Nilsson’s only request of RCA was that he have his own office as he did at the bank. He still wouldn’t sing in live performances but in fact answered his own phone when people would call RCA and ask to speak to him. Years later, he recalled a typical conversation: “When did you play last?” “I didn’t.” “Where have you played before?” “I haven’t.” “When will you be playing next?” “I won’t.”
It seemed as if Nilsson was a quiet, sensitive man who had tapped into what it was like to be quiet and sensitive and misunderstood in American society. Certainly, that was part of his charm. His Nilsson Schmilsson album, though yielding the hit song Without You, was to me less effective than his earlier recordings (by this time he had a falling out with George Tipton, and I personally think Tipton’s replacements never quite achieved the tasteful quietude of his earlier recordings). I was less thrilled with his next release, A Little Touch of Schmilsson in the Night, even though it consisted of classic American pop songs arranged by Gordon Jenkins, not because of the songs but because of the slow, lethargic tempos he and Jenkins chose. But I certainly wasn’t prepared for what I perceived as the total meltdown of Harry Nilsson.
Apparently, the Beatles’ press officer Derek Taylor bought an entire boxful (25 albums) of Pandemonium Shadow Show and passed them around to friends, including the Beatles themselves. Both John Lennon and Paul McCartney were smitten by his pure, three-octave tenor voice and sensitive delivery, but it was Lennon who personally went out to California and helped to corrupt Nilsson. The two of them smoked pot, got drunk (often) and went around from club to club heckling performers, starting bar fights and otherwise raising hell. At one point during this drunken spree, Nilsson ruptured a vocal cord, and in a newspaper interview said that all of his sensitive songs were simply “bullshit.”
That was pretty much the end of my infatuation with Nilsson. Yes, I admit that it was just my own personal subjective feeling, but that’s just the way it was. And yet, I couldn’t get over the heartbreaking beauty of his second, third and fourth albums. To me, they were just something perfect and beautiful and moving.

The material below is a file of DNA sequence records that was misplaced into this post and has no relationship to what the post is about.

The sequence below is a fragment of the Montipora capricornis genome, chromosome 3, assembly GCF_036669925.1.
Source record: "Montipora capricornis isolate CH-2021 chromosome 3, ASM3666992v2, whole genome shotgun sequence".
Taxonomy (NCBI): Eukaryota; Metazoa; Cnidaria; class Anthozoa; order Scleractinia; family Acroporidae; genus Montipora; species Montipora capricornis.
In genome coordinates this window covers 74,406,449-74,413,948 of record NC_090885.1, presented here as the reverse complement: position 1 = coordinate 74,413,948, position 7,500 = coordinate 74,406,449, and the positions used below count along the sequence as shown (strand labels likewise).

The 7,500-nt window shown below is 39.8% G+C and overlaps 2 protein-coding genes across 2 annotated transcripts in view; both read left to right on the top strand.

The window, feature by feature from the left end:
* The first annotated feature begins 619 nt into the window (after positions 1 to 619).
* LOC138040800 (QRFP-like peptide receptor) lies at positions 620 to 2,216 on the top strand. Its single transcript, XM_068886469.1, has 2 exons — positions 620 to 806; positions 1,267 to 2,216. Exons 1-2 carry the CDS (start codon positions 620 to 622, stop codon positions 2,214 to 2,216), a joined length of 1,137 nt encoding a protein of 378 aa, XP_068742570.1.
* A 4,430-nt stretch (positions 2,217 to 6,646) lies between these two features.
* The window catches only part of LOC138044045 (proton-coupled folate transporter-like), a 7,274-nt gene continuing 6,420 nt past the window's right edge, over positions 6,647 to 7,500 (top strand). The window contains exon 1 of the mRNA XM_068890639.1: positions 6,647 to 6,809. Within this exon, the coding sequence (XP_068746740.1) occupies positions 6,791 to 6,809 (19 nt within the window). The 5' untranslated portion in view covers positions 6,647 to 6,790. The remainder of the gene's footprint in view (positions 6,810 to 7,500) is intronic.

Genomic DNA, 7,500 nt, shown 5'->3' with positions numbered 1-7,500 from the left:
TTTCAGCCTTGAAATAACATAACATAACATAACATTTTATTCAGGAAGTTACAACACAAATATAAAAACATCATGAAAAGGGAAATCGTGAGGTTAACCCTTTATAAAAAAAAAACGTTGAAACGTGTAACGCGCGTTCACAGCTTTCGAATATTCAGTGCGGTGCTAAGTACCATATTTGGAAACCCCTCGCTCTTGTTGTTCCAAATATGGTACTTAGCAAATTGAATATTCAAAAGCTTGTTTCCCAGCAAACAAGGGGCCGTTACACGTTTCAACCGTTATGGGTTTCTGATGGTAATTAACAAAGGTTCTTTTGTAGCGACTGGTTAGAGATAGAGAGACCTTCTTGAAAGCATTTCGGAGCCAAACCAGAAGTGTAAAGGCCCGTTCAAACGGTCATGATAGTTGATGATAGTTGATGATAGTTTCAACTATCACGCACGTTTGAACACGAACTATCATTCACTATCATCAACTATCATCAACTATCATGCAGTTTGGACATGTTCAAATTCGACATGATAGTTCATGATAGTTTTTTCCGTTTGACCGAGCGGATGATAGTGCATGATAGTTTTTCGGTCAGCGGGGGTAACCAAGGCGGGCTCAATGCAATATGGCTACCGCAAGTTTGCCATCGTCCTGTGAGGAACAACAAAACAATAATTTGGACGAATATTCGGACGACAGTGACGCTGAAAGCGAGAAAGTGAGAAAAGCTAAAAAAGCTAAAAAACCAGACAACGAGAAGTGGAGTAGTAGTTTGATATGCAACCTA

And so I learned an important life lesson, that someone could be a wonderful artist and still be a jerk as a person. I bear no animosity towards Nilsson, but wish he simply had never made that statement to the press. Why did he feel the urge to do so? And why did he purposely wreck his voice and his career for a few momentary thrills hanging out with John Lennon? They made one LP together, Pussy Cats. It sucked. Probably the moment that really tore it for me was when he recorded the song You’re Breaking My Heart with the lyrics, “You’re breaking my heart / By keeping us apart / So f**k you!” Well, f**k you, too, Harry.
Yet I still have his early albums on CD, and I play them every so often. There’s just something indefinably beautiful about them; they have a certain timeless quality. At the time they were released, Time magazine referred to that genre of music as “salon rock.” I suppose that’s as good a definition as any, but to me the “rock” element is so gentle and innocuous that it isn’t even noticeable most of the time. When Nilsson died of heart failure in 1994, not quite aged 53, it came as a bit of a shock to me, but by this time he had become much more identified with the songs Without You and Coconut in the eyes of the public. I miss that early part of you, Harry, and I wish you hadn’t deserted your principles and style. It was what made you unique.
— © Lynn René Bayley 2016